FB Pixel no scriptChina's shoppers still want luxury, but they are okay with secondhand goods | KrASIA

China’s shoppers still want luxury, but they are okay with secondhand goods

Written by Nikkei Asia Published on   2 mins read

LVMH and other groups see sales slip in the region as consumers turn thrifty.

China has seen a surge in secondhand shopping, including for luxury brands, in a sign of changing attitudes toward conspicuous consumption.

“Buying new is expensive, so I came to look at secondhand items,” a customer at a used-goods store in the southern city of Guangzhou said in late April.

Inside the shop, some designer bags from brands like Louis Vuitton and Burberry were on sale for as much as 80% off.

The rising popularity of secondhand luxury goods is an extension of a growing emphasis on value in daily shopping habits—notably among Gen Z consumers, who face an uncertain job market.

“China’s middle class, which drives volume in the country’s consumption, is now afraid of spending,” said Zhao Weilin, a senior researcher at Japan’s Itochu Research Institute.

The market for used goods in China is growing fast and could reach RMB 3 trillion (USD 414 billion) in 2025, double the 2022 level, according to the Institute of Energy, Environment and Economy at Tsinghua University in Beijing and other sources.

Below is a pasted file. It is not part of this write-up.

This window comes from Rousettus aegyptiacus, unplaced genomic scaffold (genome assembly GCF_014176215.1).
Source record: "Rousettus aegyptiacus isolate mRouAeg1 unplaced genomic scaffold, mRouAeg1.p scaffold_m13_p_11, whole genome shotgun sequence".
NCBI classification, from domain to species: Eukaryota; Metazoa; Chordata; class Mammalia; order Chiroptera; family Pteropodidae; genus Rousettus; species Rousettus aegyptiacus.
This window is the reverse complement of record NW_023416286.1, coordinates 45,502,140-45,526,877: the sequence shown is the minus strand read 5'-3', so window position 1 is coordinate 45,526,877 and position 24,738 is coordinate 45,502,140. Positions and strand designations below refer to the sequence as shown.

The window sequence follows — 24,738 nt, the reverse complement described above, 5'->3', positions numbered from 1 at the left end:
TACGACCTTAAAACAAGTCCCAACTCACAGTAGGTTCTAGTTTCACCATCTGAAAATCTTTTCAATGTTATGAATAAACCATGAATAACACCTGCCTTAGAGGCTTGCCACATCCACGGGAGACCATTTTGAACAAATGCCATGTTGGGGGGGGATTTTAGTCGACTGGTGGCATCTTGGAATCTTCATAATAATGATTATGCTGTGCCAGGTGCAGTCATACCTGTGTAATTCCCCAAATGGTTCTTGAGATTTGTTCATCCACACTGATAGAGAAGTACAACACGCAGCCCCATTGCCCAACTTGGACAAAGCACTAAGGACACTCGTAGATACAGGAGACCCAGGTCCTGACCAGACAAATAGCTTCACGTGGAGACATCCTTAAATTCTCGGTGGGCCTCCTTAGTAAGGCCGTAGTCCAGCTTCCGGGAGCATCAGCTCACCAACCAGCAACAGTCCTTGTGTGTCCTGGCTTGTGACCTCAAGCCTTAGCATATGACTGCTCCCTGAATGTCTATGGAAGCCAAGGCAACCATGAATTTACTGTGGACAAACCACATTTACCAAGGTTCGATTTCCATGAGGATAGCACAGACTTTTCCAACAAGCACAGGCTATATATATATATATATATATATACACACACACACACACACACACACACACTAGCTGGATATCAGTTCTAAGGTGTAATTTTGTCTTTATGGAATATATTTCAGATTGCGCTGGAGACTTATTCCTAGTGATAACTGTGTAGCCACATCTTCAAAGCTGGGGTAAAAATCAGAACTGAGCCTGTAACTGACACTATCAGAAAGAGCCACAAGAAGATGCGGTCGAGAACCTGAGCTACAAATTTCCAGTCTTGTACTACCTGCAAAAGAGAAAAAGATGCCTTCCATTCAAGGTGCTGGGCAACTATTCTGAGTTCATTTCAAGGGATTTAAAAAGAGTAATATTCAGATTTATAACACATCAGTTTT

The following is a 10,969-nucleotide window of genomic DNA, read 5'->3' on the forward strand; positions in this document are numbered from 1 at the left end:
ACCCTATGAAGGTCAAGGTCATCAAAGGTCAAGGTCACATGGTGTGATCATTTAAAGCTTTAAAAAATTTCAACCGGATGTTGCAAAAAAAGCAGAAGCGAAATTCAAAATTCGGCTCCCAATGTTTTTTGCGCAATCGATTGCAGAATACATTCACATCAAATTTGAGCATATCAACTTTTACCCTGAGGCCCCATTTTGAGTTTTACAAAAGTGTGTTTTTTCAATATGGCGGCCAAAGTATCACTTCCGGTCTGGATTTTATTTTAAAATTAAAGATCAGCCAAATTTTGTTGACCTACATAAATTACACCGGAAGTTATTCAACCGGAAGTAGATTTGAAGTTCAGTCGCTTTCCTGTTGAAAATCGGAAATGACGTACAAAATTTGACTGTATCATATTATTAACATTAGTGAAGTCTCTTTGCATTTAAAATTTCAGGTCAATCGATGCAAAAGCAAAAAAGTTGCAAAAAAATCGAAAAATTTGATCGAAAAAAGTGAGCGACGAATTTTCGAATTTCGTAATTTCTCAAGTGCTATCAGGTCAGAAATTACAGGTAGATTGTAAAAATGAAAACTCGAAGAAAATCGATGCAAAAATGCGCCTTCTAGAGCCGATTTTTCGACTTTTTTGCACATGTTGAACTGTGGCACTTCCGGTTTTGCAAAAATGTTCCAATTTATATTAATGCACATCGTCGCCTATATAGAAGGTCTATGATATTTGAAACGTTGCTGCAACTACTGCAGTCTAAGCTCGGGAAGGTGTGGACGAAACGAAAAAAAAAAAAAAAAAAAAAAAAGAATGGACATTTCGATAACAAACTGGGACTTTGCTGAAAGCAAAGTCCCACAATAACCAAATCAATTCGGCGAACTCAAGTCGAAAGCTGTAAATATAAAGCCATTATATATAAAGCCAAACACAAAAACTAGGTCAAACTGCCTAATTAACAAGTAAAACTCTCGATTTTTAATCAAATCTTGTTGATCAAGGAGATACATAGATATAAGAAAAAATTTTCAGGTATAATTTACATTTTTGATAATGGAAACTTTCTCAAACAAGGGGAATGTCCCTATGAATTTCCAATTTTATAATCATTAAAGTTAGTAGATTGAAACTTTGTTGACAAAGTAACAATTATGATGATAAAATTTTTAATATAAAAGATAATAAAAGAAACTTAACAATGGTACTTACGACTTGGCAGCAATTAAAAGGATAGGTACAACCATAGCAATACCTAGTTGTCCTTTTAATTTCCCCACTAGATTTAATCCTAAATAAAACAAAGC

Luxury brand sales in China have been sluggish overall.

France’s LVMH, the world’s largest luxury group, saw sales for the January-March quarter fall 6% on the year in the China-dominated market of Asia excluding Japan. This was the only region for which the company reported a top-line decline.

France-based Kering, which owns Gucci, also struggled during the period, with retail sales in the Asia Pacific region excluding Japan falling 19%.

The mainland China luxury goods market was worth RMB 444.7 billion (USD 61.3 billion) in 2023, up 12% from 2022, when the country was still feeling the effects of zero-Covid-19 lockdowns, according to Bain & Company. But the figure fell short of the record RMB 456.4 billion (USD 62.9 billion) in 2021.

“The hurdles to brand consumption in China are getting higher,” said Weiwei Xing, a partner at Bain.

Chinese shoppers buy secondhand luxury goods both online and in physical stores. Japanese retailer Komehyo Holdings has opened a store in Shanghai that uses artificial intelligence and expert staff to check for counterfeits among the stock of used items.

Some market watchers say secondhand luxury goods sales remain low in China compared with Western countries and still have room to grow.

This article first appeared on Nikkei Asia. It has been republished here as part of 36Kr’s ongoing partnership with Nikkei.


Auto loading next article...